Chicago Mayoral Election: Chicagoans Vote With Crime on Their Minds

Chicago Mayoral Election: Chicagoans Vote With Crime on Their Minds

CHICAGO—Brandon Johnson, a Cook County Board commissioner with strong support from the Chicago Teachers Union, pulled off an upset victory over former schools chief Paul Vallas to become mayor of America’s third-largest city. country after a controversial race focused on public safety.

Mr Vallas had been ahead in recent polls and came out on top in the initial round of voting in February. Mr. Johnson had come in second, defeating Mayor Lori Lightfoot, who came third and did not make a runoff.

The two runoff candidates outlined starkly different visions of how to restore public safety in a city where crime soared during the Covid-19 pandemic and the aftermath of the May 2020 killing of George Floyd by Minneapolis police. past, other crime rates continued to rise, scuttling Ms Lightfoot’s re-election campaign.

Mr Johnson, who in addition to backing from the teachers union had support from other public sector unions, wants to hire or promote 200 detectives and focus on addressing the root causes of crime. Mr Vallas, who was backed by police and fire unions and the business community, pledged to fill more than 1,000 police vacancies to get more officers on the streets.

Voters line up at Robert Healy Elementary School in Chicago on Tuesday. Photo: Alex Wroblewski/Getty Images

Christopher Sanders, a 38-year-old project manager in technology, voted for Mr. Johnson on Tuesday at a Lincoln Park school. “I don’t think we need more police,” he said. “We already have the budget in place – we have what we need. I just think we need to train them better as opposed to bringing in a whole new batch of police, as that will solve the problem.”

Erwin Aulis, 64, who retired after 30 years in private real estate and lives near the school, said he supported Mr. Vallas because of his experience in running schools and managing budgets. “It’s about crime, it’s about schools and it’s about fiscal responsibility,” he said. “We have some pretty big unfunded pension liabilities and hopefully he will try to address those.”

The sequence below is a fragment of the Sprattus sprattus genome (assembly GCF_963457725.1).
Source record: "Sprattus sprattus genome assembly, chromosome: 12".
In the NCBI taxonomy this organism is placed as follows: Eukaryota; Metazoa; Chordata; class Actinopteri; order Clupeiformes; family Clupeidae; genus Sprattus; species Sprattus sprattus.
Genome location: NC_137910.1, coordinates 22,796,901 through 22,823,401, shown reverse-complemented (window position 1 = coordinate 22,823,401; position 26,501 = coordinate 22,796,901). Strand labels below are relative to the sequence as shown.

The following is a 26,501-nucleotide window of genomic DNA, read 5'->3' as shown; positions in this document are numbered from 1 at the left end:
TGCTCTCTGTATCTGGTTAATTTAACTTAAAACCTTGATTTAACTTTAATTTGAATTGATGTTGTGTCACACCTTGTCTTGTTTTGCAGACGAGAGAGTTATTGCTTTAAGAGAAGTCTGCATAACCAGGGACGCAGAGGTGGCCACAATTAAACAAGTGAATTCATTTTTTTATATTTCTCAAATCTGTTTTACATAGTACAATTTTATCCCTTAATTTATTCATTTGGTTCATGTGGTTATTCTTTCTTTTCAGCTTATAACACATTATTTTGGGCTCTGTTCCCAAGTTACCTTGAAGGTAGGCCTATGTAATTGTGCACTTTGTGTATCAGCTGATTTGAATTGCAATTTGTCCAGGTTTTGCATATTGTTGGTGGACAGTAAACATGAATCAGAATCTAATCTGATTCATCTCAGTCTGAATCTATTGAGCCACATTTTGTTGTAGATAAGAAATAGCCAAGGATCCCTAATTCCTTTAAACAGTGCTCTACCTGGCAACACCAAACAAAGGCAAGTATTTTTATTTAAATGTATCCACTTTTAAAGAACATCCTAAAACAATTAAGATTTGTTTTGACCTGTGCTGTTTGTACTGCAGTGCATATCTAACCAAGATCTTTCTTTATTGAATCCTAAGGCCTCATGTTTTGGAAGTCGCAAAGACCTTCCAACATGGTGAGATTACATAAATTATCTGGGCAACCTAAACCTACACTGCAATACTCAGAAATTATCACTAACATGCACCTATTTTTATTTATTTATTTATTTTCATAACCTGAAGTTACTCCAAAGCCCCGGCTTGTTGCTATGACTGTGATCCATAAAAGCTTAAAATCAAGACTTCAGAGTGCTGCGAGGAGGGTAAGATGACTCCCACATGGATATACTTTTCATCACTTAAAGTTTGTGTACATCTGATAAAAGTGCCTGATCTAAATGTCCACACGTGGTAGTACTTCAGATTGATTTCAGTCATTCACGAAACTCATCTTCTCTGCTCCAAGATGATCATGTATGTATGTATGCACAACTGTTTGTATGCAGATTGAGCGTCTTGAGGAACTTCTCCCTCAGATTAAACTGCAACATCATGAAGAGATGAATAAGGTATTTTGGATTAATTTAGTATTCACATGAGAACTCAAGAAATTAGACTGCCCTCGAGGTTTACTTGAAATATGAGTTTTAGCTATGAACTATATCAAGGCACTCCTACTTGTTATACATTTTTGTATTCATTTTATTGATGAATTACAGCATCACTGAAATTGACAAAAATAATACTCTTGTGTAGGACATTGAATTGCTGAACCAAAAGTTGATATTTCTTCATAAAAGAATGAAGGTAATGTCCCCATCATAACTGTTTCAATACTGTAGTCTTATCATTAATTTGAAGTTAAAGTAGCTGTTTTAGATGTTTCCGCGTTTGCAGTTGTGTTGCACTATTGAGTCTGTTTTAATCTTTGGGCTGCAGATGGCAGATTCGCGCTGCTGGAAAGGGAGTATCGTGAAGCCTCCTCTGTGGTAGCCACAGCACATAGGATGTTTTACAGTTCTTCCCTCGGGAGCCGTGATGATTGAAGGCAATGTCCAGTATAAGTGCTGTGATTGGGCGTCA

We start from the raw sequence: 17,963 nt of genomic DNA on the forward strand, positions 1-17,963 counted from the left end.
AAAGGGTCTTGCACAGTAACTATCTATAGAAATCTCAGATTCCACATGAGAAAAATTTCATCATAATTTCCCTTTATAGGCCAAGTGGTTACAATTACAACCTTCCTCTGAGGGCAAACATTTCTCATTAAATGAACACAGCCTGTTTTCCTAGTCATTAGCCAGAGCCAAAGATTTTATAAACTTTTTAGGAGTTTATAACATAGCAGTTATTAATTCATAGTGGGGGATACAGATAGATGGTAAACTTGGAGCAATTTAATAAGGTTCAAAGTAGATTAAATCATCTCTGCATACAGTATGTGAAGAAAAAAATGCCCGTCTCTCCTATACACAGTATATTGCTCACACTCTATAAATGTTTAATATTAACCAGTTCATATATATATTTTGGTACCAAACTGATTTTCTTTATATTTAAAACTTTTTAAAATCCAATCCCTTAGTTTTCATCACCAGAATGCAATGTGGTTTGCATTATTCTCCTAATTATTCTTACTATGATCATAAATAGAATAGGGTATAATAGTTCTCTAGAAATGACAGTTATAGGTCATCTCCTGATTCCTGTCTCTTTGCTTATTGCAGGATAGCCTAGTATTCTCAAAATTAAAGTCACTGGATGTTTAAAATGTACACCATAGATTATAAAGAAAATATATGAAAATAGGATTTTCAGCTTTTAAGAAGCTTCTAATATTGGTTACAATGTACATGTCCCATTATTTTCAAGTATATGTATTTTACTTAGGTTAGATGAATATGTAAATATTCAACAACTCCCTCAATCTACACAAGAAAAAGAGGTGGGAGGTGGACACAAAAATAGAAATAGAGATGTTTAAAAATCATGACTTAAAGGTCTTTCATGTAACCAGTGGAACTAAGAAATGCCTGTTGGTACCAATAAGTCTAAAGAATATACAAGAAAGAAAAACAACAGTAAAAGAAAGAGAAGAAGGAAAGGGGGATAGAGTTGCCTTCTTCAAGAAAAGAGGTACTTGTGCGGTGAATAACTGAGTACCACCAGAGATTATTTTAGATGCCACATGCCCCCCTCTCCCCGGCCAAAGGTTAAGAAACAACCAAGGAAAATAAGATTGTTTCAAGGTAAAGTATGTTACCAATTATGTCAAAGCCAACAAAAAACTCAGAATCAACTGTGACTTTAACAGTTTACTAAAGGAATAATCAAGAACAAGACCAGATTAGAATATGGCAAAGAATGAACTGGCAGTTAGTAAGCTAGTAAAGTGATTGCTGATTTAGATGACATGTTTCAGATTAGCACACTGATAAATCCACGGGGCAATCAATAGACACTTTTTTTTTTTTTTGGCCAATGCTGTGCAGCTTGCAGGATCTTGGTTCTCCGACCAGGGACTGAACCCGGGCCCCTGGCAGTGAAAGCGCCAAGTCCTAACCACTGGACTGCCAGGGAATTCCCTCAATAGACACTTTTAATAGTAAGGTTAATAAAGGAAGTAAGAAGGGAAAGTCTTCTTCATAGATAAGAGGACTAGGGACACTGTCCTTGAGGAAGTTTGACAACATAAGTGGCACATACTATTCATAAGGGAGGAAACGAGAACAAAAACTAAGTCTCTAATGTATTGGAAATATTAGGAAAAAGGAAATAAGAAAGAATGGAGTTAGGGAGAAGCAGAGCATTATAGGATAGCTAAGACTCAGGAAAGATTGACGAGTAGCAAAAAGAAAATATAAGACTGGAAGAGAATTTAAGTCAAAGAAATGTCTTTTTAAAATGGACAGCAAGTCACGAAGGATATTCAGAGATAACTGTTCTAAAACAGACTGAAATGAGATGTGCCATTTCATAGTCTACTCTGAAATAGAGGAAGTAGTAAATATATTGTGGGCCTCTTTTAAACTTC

An independent poll released Sunday by Chicago-based Victory Research showed Mr. Vallas widening a two-point lead last month to four points, with voters split 49.6% to 45.4% and 5% undecided. The poll of 900 likely Chicago runoff voters has a margin of error of 3.27%, Victory Research said.

“I think Vallas has separated himself a little bit, but not enough where he can sit back and watch everything,” said Jaime Dominguez, an associate professor of political science at Northwestern University.

Christopher Sanders, who voted for Brandon Johnson, said he would like to see better training for existing police. Photo: Joe Barrett/The Wall Street Journal

As of 5 p.m. Tuesday, a total of 476,358 votes had been cast, or about 30% of total registered voters, including 292,591 early or mail-in ballots.

In the first round of voting in February, the total turnout was nearly 36%.

Postal ballots can be counted up to 14 days after the election.

Photo: Kamil Krzaczynski/Getty Images

Mr. Dominguez commissioned a poll released last week by the Northwestern Center for the Study of Diversity and Democracy and a nonprofit Black and Latino coalition that showed a virtual dead heat, with 44% for each candidate and 12% undecided. Half of registered voters called crime an important concern, making it a top issue in the campaign. BSP Research, which conducted the poll, interviewed 1,500 Chicagoans, Northwestern said. The margin of error was 2.8%.

Email Joe Barrett at [email protected]

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It appeared in the April 5, 2023 print edition as “Chicago Mayoral Hopes Tie Neck in Poll”.

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